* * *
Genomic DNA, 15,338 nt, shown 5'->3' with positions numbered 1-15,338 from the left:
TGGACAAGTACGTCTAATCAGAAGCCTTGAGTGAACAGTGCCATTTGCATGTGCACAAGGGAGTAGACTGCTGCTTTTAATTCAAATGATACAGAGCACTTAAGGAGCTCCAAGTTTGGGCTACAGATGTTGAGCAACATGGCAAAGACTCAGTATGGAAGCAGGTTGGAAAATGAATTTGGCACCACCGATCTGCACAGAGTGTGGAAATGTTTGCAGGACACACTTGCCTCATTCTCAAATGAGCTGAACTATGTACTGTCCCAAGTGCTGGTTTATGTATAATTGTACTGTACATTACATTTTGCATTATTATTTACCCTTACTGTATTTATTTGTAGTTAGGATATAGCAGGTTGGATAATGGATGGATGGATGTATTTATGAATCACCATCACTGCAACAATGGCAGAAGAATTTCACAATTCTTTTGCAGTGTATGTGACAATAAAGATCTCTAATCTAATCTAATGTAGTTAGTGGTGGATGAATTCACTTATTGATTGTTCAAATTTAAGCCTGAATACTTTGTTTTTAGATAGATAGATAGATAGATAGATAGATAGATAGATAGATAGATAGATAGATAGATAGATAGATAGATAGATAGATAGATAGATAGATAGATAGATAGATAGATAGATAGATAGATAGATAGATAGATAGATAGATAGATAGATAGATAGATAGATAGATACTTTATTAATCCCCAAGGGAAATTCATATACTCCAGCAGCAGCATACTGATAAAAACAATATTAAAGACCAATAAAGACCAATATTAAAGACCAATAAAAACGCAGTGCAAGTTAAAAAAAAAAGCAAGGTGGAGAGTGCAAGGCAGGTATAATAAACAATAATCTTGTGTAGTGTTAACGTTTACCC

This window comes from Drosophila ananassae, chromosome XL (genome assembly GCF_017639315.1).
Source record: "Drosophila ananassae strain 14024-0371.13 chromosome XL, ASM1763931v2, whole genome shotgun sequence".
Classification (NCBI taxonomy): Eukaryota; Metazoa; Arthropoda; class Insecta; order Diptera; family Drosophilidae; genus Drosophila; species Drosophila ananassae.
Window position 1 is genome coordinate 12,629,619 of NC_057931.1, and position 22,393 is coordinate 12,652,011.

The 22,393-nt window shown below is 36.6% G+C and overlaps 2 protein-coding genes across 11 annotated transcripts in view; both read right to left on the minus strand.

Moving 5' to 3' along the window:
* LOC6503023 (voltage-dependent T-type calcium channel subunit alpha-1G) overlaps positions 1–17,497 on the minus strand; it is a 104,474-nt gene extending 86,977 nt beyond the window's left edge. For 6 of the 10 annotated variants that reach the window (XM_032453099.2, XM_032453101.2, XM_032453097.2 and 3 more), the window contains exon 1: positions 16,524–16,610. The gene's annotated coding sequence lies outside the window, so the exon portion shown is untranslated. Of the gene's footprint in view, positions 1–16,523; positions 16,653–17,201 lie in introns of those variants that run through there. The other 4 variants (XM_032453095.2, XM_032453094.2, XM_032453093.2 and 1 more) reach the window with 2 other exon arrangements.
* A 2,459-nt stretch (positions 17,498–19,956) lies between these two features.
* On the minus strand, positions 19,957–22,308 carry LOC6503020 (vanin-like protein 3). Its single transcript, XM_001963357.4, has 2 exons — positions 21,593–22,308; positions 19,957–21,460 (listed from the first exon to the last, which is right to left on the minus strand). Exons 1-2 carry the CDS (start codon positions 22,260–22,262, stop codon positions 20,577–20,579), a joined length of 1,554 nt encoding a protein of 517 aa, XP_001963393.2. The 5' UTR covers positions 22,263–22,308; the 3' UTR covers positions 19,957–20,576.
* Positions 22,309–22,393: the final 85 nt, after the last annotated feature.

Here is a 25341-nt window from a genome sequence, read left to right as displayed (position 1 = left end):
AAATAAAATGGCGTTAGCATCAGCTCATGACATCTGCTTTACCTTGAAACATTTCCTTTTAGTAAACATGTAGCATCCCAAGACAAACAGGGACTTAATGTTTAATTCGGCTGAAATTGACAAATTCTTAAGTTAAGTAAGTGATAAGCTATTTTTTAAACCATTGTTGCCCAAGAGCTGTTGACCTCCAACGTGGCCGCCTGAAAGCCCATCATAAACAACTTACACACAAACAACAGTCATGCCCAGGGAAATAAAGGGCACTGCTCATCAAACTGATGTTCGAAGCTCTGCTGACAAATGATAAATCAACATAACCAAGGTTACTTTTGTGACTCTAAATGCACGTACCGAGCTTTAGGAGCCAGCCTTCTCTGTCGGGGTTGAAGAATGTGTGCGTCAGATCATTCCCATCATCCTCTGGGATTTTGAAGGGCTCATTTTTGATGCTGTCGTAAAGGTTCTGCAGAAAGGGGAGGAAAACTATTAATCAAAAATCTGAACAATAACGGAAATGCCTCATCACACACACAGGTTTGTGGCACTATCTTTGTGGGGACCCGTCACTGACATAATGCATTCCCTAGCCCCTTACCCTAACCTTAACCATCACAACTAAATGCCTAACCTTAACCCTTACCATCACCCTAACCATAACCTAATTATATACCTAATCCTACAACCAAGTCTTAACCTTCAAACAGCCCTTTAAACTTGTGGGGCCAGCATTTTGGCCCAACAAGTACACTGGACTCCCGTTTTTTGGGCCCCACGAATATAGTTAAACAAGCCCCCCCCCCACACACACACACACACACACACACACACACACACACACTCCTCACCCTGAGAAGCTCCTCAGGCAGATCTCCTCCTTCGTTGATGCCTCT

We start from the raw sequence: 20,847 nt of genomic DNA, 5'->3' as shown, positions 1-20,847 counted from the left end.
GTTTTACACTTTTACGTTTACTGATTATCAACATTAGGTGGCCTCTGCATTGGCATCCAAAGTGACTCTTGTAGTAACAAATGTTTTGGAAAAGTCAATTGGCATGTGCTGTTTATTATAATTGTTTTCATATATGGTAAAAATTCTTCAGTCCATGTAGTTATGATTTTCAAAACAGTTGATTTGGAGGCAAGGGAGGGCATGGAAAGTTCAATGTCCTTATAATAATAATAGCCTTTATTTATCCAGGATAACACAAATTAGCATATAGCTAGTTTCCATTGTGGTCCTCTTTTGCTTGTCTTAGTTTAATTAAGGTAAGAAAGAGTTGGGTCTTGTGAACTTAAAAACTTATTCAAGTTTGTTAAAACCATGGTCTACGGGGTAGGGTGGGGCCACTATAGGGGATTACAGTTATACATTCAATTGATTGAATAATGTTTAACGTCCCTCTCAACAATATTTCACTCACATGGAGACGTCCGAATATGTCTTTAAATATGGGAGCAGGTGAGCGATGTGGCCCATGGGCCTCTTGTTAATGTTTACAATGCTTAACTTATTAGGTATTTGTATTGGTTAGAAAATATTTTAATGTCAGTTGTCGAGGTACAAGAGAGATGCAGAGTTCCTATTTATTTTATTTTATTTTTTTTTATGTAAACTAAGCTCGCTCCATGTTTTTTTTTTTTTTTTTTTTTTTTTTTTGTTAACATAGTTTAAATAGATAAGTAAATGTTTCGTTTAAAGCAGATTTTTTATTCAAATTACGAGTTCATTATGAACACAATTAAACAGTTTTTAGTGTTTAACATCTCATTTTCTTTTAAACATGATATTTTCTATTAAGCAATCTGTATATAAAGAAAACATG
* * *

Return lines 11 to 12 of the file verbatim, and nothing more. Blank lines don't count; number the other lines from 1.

* On the minus strand, positions 19,957–22,308 carry LOC6503020 (vanin-like protein 3). Its single transcript, XM_001963357.4, has 2 exons — positions 21,593–22,308; positions 19,957–21,460 (listed from the first exon to the last, which is right to left on the minus strand). Exons 1-2 carry the CDS (start codon positions 22,260–22,262, stop codon positions 20,577–20,579), a joined length of 1,554 nt encoding a protein of 517 aa, XP_001963393.2. The 5' UTR covers positions 22,263–22,308; the 3' UTR covers positions 19,957–20,576.
* Positions 22,309–22,393: the final 85 nt, after the last annotated feature.